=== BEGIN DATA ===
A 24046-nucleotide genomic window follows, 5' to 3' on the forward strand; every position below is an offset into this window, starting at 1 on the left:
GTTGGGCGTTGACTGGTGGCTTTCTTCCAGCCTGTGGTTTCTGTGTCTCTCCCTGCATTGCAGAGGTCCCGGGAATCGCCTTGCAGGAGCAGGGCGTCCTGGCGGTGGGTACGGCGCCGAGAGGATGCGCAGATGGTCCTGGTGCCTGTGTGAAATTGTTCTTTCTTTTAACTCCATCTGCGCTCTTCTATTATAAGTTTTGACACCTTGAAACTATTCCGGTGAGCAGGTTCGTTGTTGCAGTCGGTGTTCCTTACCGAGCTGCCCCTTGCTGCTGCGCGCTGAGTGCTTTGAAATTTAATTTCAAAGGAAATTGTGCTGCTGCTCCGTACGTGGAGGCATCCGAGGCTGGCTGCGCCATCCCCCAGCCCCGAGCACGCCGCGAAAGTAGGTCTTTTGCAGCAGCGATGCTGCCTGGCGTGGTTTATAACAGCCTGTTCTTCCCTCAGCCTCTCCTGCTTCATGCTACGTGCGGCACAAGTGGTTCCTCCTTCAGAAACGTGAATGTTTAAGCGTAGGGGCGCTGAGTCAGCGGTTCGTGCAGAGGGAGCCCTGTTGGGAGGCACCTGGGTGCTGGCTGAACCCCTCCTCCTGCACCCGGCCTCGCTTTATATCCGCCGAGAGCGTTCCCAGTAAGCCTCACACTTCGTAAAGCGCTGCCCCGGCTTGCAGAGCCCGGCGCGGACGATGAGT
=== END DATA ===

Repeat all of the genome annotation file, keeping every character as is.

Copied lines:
A 24046-nucleotide genomic window follows, 5' to 3' on the forward strand; every position below is an offset into this window, starting at 1 on the left:
GTTGGGCGTTGACTGGTGGCTTTCTTCCAGCCTGTGGTTTCTGTGTCTCTCCCTGCATTGCAGAGGTCCCGGGAATCGCCTTGCAGGAGCAGGGCGTCCTGGCGGTGGGTACGGCGCCGAGAGGATGCGCAGATGGTCCTGGTGCCTGTGTGAAATTGTTCTTTCTTTTAACTCCATCTGCGCTCTTCTATTATAAGTTTTGACACCTTGAAACTATTCCGGTGAGCAGGTTCGTTGTTGCAGTCGGTGTTCCTTACCGAGCTGCCCCTTGCTGCTGCGCGCTGAGTGCTTTGAAATTTAATTTCAAAGGAAATTGTGCTGCTGCTCCGTACGTGGAGGCATCCGAGGCTGGCTGCGCCATCCCCCAGCCCCGAGCACGCCGCGAAAGTAGGTCTTTTGCAGCAGCGATGCTGCCTGGCGTGGTTTATAACAGCCTGTTCTTCCCTCAGCCTCTCCTGCTTCATGCTACGTGCGGCACAAGTGGTTCCTCCTTCAGAAACGTGAATGTTTAAGCGTAGGGGCGCTGAGTCAGCGGTTCGTGCAGAGGGAGCCCTGTTGGGAGGCACCTGGGTGCTGGCTGAACCCCTCCTCCTGCACCCGGCCTCGCTTTATATCCGCCGAGAGCGTTCCCAGTAAGCCTCACACTTCGTAAAGCGCTGCCCCGGCTTGCAGAGCCCGGCGCGGACGATGAGT